A cross-cultural overview of medical systems, and the health, illness, and healing experiences within them. Patients and healers will be studied through the lens of etiology, help seeking, diagnosis and treatment. Writing proficiency within this discipline is required for a passing grade in this course.
A review of selected aspects of the customs, social systems, and cultures of European societies. Writing proficiency within this discipline is required for a passing grade in this course.
A review of selected aspects of Latin American social systems and cultures. Topics include social structure, ethnicity, economics, material culture, gender roles, religion, sports, and political systems. Writing proficiency within this discipline is required for a passing grade in this course.
Theoretical and descriptive study of social change and development in non-Western societies. Major emphasis is placed on the effects of change on indigenous institutions. Both ethnographic and theoretical literature are examined.
Survey of the anthropological literature on religion, including such topics as myth, ritual, magic, witchcraft, totemism, shamanism, and trance states. Offered according to demand. Writing proficiency within this discipline is required for a passing grade in this course.
Ethnography is a hallmark of anthropology. It is at once a theoretical approach, set of methods, and style of writing. This course highlights ethnographic theory, methods for collecting ethnographic material, and techniques for writing about culture by reading exemplary texts, discussing key concepts, and practicing various methods. Each student will develop an ethnographic project that involves fieldwork, data analysis, and writing. Writing proficiency within this discipline is required for a passing grade in this course.
This course is an overview of Cultural Resource Management archaeology, including the historical background and development of the field, the legal and regulatory framework to CRM archaeology, the methodologies and techniques employed, and how the legislative requirements are implemented at the federal, state, and local levels. Students will learn how to craft and submit proposals, develop and manage budgets, design and implement fieldwork, conduct and supervise data analysis, and how to author and submit reports. Upon completion of this course, students will be prepared for entering a career in CRM archaeology.
Examination of the origins and developments of pre-Columbian and early historic cultures of eastern North America.
This course is an introduction to the archaeology of North America, from initial colonization of the continent by hunter-gatherers, to the arrival of European explorers. We begin with an examination of the theories and debates concerning the arrival of humans in the New World. The remaining majority of the course will be an in-depth examination of prehistoric archaeological developments in the major culture areas of North America.
Honors readings for seniors and graduate students. Offered with permission of instructor only. May be repeated for a maximum of 6 hours.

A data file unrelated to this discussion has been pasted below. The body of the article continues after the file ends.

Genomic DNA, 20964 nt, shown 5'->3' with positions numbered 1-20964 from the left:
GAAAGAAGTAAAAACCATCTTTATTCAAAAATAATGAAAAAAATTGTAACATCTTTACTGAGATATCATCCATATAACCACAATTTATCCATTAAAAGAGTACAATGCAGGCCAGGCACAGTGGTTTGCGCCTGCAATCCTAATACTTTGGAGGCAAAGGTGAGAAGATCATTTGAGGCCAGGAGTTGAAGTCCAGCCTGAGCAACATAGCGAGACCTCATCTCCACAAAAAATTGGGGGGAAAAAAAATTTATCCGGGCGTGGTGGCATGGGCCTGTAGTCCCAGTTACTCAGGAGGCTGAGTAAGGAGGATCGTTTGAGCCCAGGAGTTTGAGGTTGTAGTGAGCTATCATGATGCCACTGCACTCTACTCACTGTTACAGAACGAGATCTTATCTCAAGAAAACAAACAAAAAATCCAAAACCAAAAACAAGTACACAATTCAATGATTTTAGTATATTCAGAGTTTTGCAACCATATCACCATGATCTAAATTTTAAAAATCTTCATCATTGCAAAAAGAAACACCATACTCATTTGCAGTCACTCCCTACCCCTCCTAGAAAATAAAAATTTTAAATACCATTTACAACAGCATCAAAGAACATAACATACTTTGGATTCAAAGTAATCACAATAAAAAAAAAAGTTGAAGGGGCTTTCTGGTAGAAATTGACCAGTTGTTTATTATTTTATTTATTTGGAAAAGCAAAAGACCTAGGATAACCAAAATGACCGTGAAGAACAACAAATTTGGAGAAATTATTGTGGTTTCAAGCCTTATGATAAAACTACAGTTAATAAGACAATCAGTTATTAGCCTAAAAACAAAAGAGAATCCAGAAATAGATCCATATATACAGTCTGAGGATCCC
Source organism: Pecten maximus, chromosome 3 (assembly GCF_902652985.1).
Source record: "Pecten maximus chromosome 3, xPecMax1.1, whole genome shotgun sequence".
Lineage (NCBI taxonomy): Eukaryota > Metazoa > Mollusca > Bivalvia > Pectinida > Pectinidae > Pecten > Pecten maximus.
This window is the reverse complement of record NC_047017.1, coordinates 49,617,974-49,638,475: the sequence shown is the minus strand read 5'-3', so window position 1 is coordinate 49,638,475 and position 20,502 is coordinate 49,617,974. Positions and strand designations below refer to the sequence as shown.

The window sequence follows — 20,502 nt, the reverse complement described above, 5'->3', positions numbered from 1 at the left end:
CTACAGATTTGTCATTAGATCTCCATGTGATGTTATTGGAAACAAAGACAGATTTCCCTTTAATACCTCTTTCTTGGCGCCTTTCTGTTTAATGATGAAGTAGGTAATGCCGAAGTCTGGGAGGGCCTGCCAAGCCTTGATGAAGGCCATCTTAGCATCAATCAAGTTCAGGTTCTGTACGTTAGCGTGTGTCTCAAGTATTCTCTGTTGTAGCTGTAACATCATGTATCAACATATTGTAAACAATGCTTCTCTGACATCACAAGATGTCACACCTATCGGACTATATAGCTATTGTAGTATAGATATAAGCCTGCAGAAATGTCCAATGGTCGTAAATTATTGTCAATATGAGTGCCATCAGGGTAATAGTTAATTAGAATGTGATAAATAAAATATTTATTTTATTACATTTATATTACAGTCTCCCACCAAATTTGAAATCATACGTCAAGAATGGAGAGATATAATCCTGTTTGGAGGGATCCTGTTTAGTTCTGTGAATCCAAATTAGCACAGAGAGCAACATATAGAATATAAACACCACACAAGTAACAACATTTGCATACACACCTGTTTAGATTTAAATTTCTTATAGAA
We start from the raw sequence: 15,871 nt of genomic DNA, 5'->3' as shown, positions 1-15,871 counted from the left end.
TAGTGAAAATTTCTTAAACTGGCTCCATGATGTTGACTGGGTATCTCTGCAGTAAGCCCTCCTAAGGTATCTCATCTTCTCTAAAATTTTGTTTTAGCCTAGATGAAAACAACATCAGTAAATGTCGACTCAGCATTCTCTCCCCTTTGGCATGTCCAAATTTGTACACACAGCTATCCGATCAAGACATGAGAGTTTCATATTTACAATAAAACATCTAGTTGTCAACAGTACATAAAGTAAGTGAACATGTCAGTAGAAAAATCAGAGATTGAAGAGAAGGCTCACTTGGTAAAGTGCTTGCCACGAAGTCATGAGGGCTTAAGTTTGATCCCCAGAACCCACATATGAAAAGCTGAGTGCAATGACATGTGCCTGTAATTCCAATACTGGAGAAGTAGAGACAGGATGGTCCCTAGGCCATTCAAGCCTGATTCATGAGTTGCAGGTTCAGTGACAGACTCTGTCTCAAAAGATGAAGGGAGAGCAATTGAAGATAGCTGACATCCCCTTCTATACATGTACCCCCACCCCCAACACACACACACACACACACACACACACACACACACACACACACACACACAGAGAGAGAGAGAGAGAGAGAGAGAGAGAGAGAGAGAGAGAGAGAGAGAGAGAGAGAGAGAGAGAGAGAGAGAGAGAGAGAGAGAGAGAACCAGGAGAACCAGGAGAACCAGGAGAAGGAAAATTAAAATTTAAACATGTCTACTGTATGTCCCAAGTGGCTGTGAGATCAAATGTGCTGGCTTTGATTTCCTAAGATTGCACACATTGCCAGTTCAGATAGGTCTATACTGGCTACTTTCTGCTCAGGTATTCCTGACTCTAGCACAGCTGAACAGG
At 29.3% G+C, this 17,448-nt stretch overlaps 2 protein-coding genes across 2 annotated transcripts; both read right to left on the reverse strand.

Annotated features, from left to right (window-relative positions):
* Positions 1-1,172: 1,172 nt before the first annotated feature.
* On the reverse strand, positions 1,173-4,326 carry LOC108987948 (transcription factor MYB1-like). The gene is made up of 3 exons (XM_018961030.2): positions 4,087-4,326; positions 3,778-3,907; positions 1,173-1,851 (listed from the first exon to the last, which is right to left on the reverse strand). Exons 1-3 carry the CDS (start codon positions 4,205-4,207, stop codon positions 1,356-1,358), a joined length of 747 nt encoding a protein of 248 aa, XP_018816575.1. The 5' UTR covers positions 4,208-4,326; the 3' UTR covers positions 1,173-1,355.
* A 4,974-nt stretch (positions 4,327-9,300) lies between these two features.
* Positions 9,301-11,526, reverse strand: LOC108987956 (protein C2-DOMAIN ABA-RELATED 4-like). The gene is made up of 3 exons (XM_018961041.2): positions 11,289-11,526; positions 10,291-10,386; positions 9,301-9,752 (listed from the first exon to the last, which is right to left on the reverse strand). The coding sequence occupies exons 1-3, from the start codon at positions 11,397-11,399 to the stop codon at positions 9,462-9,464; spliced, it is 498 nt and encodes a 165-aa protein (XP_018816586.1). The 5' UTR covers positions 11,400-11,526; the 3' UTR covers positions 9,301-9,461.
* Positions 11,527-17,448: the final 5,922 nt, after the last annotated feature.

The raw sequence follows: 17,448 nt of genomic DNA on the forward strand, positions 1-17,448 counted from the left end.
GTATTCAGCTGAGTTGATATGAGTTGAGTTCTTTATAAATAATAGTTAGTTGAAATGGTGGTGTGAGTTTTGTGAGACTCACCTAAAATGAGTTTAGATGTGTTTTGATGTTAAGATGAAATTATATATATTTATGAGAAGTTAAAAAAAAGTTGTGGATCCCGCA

The course views the art that societies past and present produce; it explores culture, creativity, and human beings' distinctive compulsion to make decorative objects.
An examination of contemporary issues and topics in the anthropology of religion.
A selective review of past and contemporary concepts, theories, and methodological approaches adopted by cultural anthropologists. Writing proficiency within this discipline is required for a passing grade in this course.
Interdisciplinary course in ethnographic filmmaking, focusing particularly on analyzing the many dimensions of culture and social experience. Students produce a short documentary film on a story of justice or injustice in Alabama. Application and permission of instructor required.
Using approaches developed in the discipline of anthropology and, more particularly, in the subfield of archaeology, an exploration of the different ways in which local cemeteries can yield information on cultural, societal, and historical matters. Writing proficiency within this discipline is required for a passing grade in this course.
This course is a survey of the method and theory of the discipline of historical archaeology. Focusing particularly on the historical archaeology of North America, this course reviews the development of the field, considers the related fields of colonial archaeology and the archaeology of the contemporary, and examines what distinguishes historical archaeology within the broader discipline.
Devoted to issues not covered in other courses. May be repeated for a maximum of 6 hours.
Introduction to independent anthropological research with a focus on constructing testable hypotheses, selecting variables, measuring attributes, recording data, making interpretations and writing and presenting results.
Examines the historical connections between anthropology and natural history museums in the United States. Explores the present operation of such museums and develops exhibits based on collection studies.
The Andes is a region of geographic and environmental extremes that witnessed the early rise of complex societies long before the Inca Empire. In this course, we examine the prehispanic cultures that resided in this region—from the peopling of South America to the aftermath of Spanish Conquest.